Three thousand workers from the state-owned Misr Spinning and Weaving Company [MSWC] gathered outside the company headquarters in Mahalla on Tuesday to protest the decision to shut down electricity at the factories, and the continued refusal to meet workers’ demands.
Workers at MSWC have been on strike since Sunday 6 August over the delayed payment of bonuses, worth 10% of their annual salaries, for an increased share of company profits, and increased food allowances. Pictures on social media and independent news websites show workers occupying parts of the factories.
Since last Sunday, the number of workers on strike has increased to 16,000, meaning that all of the company’s factories are now affected. According to company sources quoted in Al-Masry Al-Youm, the strike has cost the company LE55 million.
And successful solidarity action has taken place at another Mahalla factory, Al-Nasr Dyeing and Processing – where 3,000 workers forced management to agree to the payment of delayed bonuses after a three hour stoppage.
The 16,000 MSWC workers have been told by a delegation of local MPs that they will resolve the dispute in their favour within 7 days if they return to work. The strikers have rejected this offer, and vow to continue the strike until all their demands are met.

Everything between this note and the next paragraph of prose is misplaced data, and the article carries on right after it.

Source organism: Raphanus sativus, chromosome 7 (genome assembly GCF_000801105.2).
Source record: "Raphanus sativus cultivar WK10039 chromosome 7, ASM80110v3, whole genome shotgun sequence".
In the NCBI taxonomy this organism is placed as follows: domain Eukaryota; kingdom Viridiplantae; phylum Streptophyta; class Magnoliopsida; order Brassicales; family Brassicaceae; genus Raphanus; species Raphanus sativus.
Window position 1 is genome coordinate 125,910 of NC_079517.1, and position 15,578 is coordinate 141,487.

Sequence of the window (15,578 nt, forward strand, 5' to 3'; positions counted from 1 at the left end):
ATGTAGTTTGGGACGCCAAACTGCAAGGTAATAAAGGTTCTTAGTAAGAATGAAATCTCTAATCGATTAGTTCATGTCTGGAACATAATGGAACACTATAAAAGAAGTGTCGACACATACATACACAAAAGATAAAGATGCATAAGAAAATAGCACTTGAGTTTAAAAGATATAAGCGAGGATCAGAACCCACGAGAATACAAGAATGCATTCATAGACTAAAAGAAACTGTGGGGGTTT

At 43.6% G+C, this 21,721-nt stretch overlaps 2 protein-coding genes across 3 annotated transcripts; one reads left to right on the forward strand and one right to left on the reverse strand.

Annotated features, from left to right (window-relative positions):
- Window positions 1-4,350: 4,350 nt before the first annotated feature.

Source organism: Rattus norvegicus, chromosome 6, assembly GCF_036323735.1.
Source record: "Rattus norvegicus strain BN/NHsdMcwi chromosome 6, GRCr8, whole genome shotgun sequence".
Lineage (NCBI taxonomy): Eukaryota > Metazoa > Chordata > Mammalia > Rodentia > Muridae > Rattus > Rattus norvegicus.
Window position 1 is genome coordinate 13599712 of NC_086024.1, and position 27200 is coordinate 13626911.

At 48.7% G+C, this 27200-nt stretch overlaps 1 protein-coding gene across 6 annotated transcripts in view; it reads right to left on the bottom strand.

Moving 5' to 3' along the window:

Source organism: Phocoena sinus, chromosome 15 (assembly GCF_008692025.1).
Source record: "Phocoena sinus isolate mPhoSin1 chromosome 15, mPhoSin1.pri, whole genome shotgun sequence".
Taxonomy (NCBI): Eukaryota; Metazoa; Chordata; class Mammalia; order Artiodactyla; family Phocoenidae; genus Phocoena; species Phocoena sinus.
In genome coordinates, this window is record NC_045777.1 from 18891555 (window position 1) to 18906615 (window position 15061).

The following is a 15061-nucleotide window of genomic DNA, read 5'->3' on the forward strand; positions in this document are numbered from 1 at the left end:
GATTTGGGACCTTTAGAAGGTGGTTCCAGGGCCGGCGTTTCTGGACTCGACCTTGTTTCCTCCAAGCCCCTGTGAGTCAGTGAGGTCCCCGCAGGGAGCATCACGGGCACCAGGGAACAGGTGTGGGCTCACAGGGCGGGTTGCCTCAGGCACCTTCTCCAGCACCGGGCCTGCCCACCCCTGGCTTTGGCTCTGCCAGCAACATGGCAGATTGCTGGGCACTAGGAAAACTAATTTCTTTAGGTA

This level of resistance to the regime is notable, and the decision of management at Al-Nasr Dyeing and Processing to give in to the workers demands shows that section of local management are worried about how the strike could spread.
Mahalla workers’ anger at the delay to their bonuses has been fuelled by the rising cost of living, following a package of ‘economic reforms’ imposed by the military regime last November including floating the Egyptian pound on international currency markets and further cuts of subsidies on basic goods.
Prices spiralled upwards over the winter, driving a wave of strikes many of which have been met with harsh repression. A previous attempted strike by workers in Mahalla on 7 February followed spontaneous protests in seven governorates over the slashing of subsidized bread rations.